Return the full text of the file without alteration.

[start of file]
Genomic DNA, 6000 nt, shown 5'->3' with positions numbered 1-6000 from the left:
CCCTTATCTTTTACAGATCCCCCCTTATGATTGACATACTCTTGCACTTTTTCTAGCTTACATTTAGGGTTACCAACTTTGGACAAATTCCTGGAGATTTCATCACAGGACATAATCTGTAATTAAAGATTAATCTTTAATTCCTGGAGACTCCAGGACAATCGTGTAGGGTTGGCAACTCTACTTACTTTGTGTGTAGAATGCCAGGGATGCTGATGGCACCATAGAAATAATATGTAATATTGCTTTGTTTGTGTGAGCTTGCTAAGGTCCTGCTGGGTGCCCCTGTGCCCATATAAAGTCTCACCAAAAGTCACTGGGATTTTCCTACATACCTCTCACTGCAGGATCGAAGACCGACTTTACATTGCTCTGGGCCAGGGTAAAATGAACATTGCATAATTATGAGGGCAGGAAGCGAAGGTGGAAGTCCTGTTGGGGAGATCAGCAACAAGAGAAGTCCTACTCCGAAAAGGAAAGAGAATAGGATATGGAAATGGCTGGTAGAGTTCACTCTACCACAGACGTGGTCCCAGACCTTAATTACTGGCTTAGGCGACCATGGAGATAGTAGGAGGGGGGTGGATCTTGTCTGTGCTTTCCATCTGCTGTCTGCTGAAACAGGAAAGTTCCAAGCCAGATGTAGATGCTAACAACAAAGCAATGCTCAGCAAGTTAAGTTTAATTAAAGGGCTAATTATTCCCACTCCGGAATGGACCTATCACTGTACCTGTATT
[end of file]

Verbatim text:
Genomic DNA, 6000 nt, shown 5'->3' with positions numbered 1-6000 from the left:
CCCTTATCTTTTACAGATCCCCCCTTATGATTGACATACTCTTGCACTTTTTCTAGCTTACATTTAGGGTTACCAACTTTGGACAAATTCCTGGAGATTTCATCACAGGACATAATCTGTAATTAAAGATTAATCTTTAATTCCTGGAGACTCCAGGACAATCGTGTAGGGTTGGCAACTCTACTTACTTTGTGTGTAGAATGCCAGGGATGCTGATGGCACCATAGAAATAATATGTAATATTGCTTTGTTTGTGTGAGCTTGCTAAGGTCCTGCTGGGTGCCCCTGTGCCCATATAAAGTCTCACCAAAAGTCACTGGGATTTTCCTACATACCTCTCACTGCAGGATCGAAGACCGACTTTACATTGCTCTGGGCCAGGGTAAAATGAACATTGCATAATTATGAGGGCAGGAAGCGAAGGTGGAAGTCCTGTTGGGGAGATCAGCAACAAGAGAAGTCCTACTCCGAAAAGGAAAGAGAATAGGATATGGAAATGGCTGGTAGAGTTCACTCTACCACAGACGTGGTCCCAGACCTTAATTACTGGCTTAGGCGACCATGGAGATAGTAGGAGGGGGGTGGATCTTGTCTGTGCTTTCCATCTGCTGTCTGCTGAAACAGGAAAGTTCCAAGCCAGATGTAGATGCTAACAACAAAGCAATGCTCAGCAAGTTAAGTTTAATTAAAGGGCTAATTATTCCCACTCCGGAATGGACCTATCACTGTACCTGTATT